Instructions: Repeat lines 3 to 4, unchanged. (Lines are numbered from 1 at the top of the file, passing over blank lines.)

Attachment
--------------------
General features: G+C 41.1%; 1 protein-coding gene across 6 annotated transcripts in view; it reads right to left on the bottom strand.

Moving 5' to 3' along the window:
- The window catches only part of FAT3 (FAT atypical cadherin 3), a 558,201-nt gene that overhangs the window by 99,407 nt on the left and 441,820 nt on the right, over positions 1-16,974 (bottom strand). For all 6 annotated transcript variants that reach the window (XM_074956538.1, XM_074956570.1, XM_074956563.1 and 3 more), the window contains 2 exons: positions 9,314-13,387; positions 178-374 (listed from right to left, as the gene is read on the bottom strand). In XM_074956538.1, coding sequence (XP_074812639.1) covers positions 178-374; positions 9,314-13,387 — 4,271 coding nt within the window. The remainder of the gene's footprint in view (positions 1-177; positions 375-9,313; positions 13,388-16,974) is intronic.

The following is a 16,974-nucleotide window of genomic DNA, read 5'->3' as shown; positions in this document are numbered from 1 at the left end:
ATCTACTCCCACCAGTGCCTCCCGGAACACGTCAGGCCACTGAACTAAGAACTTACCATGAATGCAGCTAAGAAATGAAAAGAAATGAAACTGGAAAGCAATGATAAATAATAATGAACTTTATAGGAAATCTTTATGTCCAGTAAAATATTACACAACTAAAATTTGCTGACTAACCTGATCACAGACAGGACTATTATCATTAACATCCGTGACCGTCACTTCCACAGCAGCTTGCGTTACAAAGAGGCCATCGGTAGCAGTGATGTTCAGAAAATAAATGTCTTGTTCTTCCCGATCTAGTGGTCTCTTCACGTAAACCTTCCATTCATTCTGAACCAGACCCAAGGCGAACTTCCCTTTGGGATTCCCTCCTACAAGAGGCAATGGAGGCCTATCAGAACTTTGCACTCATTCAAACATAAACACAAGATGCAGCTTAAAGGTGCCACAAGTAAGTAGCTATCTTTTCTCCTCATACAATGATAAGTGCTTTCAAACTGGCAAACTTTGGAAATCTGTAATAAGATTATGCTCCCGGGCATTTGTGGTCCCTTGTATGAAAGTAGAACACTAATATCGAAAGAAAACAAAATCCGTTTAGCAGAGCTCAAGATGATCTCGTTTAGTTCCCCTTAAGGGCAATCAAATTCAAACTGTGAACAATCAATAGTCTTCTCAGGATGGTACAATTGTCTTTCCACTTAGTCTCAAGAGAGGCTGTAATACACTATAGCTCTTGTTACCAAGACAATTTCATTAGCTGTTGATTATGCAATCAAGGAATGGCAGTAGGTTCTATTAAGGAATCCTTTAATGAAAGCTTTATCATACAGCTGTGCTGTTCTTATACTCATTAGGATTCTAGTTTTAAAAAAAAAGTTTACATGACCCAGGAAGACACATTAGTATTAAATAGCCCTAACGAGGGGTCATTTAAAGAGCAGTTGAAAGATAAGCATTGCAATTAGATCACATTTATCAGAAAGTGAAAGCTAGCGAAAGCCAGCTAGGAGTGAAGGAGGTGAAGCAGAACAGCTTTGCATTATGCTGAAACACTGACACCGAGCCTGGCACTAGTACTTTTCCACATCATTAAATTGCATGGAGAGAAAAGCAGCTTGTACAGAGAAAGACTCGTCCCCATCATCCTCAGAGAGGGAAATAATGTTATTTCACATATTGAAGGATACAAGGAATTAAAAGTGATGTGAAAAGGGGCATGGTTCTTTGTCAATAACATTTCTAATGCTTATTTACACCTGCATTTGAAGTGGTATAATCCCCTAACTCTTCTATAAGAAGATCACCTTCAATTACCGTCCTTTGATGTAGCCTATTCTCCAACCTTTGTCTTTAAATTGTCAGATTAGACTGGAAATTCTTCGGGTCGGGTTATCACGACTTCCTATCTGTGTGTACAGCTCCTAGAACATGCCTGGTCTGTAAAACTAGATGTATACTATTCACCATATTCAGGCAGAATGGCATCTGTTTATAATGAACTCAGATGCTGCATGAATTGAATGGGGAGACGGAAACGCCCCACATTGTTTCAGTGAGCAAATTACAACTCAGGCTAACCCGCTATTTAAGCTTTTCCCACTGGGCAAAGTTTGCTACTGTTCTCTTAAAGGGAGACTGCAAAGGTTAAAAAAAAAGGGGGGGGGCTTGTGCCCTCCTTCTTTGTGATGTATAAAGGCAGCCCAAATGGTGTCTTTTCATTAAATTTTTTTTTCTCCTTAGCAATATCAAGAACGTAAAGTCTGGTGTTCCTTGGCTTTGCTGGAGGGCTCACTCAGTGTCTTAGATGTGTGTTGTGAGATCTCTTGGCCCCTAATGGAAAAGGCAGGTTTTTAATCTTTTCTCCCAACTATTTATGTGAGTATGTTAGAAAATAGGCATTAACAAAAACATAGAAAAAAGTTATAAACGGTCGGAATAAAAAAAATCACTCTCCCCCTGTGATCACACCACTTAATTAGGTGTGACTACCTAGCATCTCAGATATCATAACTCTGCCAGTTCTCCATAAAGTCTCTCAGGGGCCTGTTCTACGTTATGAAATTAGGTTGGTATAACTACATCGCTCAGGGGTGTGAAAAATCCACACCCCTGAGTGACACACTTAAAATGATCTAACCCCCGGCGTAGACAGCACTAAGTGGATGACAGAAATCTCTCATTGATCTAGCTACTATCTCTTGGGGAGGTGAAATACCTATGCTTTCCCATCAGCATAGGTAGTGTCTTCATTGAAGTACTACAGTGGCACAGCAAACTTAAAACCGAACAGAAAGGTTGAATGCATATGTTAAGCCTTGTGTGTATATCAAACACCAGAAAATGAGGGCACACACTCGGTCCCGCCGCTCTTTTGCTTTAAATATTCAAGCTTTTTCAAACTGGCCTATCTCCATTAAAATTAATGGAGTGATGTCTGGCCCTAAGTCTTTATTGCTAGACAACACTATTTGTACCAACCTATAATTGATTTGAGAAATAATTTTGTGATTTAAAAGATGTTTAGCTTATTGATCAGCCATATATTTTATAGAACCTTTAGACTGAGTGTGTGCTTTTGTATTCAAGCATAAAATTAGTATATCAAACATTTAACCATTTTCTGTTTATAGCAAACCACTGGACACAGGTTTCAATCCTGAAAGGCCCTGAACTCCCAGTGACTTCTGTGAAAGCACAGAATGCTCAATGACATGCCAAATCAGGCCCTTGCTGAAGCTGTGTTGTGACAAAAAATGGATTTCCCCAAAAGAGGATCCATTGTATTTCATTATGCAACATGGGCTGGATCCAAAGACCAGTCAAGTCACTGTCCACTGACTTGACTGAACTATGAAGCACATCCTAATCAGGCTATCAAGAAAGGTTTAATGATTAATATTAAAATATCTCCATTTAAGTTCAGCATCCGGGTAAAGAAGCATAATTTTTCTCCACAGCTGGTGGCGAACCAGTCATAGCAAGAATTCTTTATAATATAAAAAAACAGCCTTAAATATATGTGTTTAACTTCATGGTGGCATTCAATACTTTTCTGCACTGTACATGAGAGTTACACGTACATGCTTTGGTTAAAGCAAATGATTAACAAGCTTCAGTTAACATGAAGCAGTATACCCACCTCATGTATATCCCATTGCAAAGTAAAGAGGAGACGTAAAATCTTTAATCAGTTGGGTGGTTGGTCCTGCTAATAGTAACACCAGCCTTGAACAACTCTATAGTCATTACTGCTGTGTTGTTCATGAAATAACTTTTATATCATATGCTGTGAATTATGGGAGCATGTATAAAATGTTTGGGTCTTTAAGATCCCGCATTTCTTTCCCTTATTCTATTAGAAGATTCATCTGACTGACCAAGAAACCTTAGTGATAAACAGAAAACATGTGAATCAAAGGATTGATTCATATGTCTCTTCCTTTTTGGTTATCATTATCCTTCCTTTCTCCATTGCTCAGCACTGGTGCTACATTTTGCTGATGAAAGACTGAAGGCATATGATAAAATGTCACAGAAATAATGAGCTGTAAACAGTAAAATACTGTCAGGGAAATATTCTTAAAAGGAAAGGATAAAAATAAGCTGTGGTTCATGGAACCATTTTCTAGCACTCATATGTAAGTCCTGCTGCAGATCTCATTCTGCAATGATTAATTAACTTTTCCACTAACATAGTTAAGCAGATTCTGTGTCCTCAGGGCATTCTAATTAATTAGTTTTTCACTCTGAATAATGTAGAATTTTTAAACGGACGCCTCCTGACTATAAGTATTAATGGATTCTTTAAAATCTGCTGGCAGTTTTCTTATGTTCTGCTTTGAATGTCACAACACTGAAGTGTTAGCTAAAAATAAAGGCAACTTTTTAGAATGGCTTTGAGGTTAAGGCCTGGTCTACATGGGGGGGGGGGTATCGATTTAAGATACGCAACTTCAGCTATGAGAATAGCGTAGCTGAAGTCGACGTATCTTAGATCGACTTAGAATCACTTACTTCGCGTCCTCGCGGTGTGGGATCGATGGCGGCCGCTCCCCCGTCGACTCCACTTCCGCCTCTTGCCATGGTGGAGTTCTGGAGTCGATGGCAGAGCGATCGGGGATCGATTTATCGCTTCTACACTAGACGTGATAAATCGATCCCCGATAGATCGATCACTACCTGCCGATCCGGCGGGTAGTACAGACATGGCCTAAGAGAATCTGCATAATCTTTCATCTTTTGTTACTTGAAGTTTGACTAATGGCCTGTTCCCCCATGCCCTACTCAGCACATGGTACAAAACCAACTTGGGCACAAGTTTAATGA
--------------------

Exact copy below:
- The window catches only part of FAT3 (FAT atypical cadherin 3), a 558,201-nt gene that overhangs the window by 99,407 nt on the left and 441,820 nt on the right, over positions 1-16,974 (bottom strand). For all 6 annotated transcript variants that reach the window (XM_074956538.1, XM_074956570.1, XM_074956563.1 and 3 more), the window contains 2 exons: positions 9,314-13,387; positions 178-374 (listed from right to left, as the gene is read on the bottom strand). In XM_074956538.1, coding sequence (XP_074812639.1) covers positions 178-374; positions 9,314-13,387 — 4,271 coding nt within the window. The remainder of the gene's footprint in view (positions 1-177; positions 375-9,313; positions 13,388-16,974) is intronic.

The following is a 16,974-nucleotide window of genomic DNA, read 5'->3' as shown; positions in this document are numbered from 1 at the left end: